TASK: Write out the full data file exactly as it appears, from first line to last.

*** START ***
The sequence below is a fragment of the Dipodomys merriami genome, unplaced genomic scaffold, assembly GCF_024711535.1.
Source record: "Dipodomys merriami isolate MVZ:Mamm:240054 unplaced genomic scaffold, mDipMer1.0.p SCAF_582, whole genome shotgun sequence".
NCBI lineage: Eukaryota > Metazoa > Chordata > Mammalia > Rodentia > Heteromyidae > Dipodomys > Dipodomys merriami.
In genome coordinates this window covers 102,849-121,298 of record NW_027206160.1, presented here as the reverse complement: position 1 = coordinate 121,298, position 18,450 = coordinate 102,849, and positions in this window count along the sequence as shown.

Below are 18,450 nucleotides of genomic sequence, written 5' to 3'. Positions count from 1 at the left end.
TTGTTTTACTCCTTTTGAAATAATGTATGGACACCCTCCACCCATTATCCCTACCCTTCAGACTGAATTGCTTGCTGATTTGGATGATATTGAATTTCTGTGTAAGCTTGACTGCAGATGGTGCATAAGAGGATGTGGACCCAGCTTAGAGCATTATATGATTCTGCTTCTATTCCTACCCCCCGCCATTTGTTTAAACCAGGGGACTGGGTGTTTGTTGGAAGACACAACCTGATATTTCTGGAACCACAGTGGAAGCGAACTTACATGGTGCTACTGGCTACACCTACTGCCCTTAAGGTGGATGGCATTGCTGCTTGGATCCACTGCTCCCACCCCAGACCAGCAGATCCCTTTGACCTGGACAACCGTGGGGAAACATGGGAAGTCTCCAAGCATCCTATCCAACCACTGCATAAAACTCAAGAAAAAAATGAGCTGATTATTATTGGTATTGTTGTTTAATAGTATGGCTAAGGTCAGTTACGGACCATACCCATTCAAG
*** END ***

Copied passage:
The sequence below is a fragment of the Dipodomys merriami genome, unplaced genomic scaffold, assembly GCF_024711535.1.
Source record: "Dipodomys merriami isolate MVZ:Mamm:240054 unplaced genomic scaffold, mDipMer1.0.p SCAF_582, whole genome shotgun sequence".
NCBI lineage: Eukaryota > Metazoa > Chordata > Mammalia > Rodentia > Heteromyidae > Dipodomys > Dipodomys merriami.
In genome coordinates this window covers 102,849-121,298 of record NW_027206160.1, presented here as the reverse complement: position 1 = coordinate 121,298, position 18,450 = coordinate 102,849, and positions in this window count along the sequence as shown.

Below are 18,450 nucleotides of genomic sequence, written 5' to 3'. Positions count from 1 at the left end.
TTGTTTTACTCCTTTTGAAATAATGTATGGACACCCTCCACCCATTATCCCTACCCTTCAGACTGAATTGCTTGCTGATTTGGATGATATTGAATTTCTGTGTAAGCTTGACTGCAGATGGTGCATAAGAGGATGTGGACCCAGCTTAGAGCATTATATGATTCTGCTTCTATTCCTACCCCCCGCCATTTGTTTAAACCAGGGGACTGGGTGTTTGTTGGAAGACACAACCTGATATTTCTGGAACCACAGTGGAAGCGAACTTACATGGTGCTACTGGCTACACCTACTGCCCTTAAGGTGGATGGCATTGCTGCTTGGATCCACTGCTCCCACCCCAGACCAGCAGATCCCTTTGACCTGGACAACCGTGGGGAAACATGGGAAGTCTCCAAGCATCCTATCCAACCACTGCATAAAACTCAAGAAAAAAATGAGCTGATTATTATTGGTATTGTTGTTTAATAGTATGGCTAAGGTCAGTTACGGACCATACCCATTCAAG